That was the day I was truly convinced we were moving back [to the UK]…Do you know what’s really interesting abi? I really don’t want to return to England. I was ten when I came here, now I’ve grown accustomed to this place, I like it here.
My mother and sister on the other hand are both happy and sad. They’re happy that we’re moving back but they believe that both my father and I will be miserable once we leave here and that makes them sad…
When my mother brought this up one day, my father’s response was, ‘No I’m not sad, we’ve been here for 17 years. We waited for 17 years for this country to improve but things have just got worse. And it seems unlikely it will ever improve, this place repulses me. Every time state officials talk I feel disgusted like I want to throw up, I can’t stand it.’
Abi, even though I love Cyprus very much I share my father’s mood. I’m not happy or at peace here. There are always problems, I’m 27 years old and I can’t see a future in this country. I’m sad but I believe I’m at an agreeable age to leave. At the moment I’m trying to convince my girlfriend to come with us…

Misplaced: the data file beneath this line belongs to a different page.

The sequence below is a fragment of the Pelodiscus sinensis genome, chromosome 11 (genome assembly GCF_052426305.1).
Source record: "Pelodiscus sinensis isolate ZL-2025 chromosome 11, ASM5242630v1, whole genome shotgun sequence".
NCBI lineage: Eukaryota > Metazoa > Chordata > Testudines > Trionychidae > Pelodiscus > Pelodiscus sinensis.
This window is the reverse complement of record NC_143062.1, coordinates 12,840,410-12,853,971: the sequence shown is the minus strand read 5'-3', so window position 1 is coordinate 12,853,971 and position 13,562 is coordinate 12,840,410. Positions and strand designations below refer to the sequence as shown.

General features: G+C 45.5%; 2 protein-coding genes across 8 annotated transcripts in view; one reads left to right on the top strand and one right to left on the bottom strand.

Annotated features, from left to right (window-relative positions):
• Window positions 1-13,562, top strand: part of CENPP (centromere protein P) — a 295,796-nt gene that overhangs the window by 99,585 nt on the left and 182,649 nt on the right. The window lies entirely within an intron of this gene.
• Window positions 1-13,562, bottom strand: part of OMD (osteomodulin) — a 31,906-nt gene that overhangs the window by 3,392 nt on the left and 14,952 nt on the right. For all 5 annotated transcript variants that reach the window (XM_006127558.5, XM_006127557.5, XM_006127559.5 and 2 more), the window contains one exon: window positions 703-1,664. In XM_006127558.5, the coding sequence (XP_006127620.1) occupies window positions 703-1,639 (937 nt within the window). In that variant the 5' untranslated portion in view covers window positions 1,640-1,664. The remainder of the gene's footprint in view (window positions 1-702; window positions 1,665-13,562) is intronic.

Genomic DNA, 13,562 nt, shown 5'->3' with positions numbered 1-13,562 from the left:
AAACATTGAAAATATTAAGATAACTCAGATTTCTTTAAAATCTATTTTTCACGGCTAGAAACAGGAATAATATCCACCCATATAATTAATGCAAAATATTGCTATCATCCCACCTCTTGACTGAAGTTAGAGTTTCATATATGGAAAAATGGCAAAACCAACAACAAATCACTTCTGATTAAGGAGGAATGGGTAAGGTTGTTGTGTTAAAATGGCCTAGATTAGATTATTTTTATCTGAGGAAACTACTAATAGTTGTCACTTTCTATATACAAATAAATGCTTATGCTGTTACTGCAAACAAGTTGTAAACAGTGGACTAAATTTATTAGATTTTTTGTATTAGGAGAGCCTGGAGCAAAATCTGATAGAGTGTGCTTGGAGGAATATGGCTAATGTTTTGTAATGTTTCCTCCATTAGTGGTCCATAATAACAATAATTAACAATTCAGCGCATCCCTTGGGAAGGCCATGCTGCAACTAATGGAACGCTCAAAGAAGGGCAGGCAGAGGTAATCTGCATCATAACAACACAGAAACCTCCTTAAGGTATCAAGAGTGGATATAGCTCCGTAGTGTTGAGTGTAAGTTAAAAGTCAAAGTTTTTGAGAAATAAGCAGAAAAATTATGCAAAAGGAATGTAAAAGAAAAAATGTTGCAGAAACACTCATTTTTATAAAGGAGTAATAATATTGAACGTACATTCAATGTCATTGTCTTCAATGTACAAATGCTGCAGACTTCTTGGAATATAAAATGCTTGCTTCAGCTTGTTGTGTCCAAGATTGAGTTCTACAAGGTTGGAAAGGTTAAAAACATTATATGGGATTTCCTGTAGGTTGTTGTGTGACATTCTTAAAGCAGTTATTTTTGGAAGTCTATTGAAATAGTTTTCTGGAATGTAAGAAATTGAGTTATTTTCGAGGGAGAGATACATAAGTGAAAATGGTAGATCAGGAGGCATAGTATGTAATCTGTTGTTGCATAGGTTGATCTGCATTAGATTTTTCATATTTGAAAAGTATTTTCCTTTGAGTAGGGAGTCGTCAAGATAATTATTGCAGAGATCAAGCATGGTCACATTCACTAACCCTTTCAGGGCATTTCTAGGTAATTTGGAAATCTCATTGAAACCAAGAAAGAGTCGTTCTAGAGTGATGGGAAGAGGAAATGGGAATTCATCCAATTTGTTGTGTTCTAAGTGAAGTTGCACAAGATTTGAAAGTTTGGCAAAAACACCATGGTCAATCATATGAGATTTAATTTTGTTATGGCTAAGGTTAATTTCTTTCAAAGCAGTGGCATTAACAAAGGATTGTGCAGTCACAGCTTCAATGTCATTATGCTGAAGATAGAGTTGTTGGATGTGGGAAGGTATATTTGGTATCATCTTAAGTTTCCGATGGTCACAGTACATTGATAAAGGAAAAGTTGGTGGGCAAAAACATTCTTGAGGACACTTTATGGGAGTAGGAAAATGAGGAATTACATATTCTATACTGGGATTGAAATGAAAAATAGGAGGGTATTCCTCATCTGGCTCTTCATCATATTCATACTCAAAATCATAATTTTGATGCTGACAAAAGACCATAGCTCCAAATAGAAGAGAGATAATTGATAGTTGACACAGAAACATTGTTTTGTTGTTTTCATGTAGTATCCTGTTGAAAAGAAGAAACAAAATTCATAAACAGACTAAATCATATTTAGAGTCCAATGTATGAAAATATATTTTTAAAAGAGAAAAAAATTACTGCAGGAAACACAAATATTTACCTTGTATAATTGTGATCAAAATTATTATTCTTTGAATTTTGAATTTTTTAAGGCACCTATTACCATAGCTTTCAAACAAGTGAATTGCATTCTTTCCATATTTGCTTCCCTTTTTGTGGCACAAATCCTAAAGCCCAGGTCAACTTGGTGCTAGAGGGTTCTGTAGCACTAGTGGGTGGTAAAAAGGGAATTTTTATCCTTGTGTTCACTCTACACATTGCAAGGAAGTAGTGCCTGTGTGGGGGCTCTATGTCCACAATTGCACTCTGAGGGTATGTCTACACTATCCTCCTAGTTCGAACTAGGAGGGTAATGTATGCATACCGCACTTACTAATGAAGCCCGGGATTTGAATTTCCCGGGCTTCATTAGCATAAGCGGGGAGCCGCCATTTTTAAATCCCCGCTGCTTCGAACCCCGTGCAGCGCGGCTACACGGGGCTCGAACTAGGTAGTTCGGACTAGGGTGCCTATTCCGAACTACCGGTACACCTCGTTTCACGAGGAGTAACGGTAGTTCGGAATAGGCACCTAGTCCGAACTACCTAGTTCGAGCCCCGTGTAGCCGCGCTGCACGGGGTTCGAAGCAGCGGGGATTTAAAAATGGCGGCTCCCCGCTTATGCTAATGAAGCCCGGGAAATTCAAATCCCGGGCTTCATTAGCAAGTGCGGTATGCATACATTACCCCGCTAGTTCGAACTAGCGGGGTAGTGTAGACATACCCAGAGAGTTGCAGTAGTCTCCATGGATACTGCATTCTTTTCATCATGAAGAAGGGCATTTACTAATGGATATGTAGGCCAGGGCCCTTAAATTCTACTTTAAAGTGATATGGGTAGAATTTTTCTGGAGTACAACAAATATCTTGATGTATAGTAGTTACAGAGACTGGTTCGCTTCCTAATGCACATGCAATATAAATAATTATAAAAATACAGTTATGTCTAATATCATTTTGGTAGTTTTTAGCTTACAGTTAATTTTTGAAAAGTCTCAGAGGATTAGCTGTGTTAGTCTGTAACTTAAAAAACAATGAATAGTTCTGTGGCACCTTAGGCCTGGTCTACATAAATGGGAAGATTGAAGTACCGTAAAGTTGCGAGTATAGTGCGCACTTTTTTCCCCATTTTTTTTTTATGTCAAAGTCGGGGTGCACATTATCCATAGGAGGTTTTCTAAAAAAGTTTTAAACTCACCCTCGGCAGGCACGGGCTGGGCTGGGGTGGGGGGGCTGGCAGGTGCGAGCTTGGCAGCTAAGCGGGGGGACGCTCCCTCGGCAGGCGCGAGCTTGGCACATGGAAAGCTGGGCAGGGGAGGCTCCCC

Just like my father who ‘feels repulsed’, I too feel the same way. Can you see what’s going on in the country? How can one tolerate all this that is happening abi? I’m just like those ready-to-burst people you see in the movies, who rush to a field, or a hill or to a mountain top where they scream out at the top of their lungs, that’s how I feel. And I did that once, I went to a field and screamed as loud as I could…”
As the young man told his story, the words my mother used to utter in times of frustration, “I feel like screaming” came to my mind…
The young man said, despite having brought with him a good sum of savings to Cyprus, his father lost a lot of money until he got to know people, until he adapted to this distorted system, being swindled from time to time as he was perceived by many as a sucker.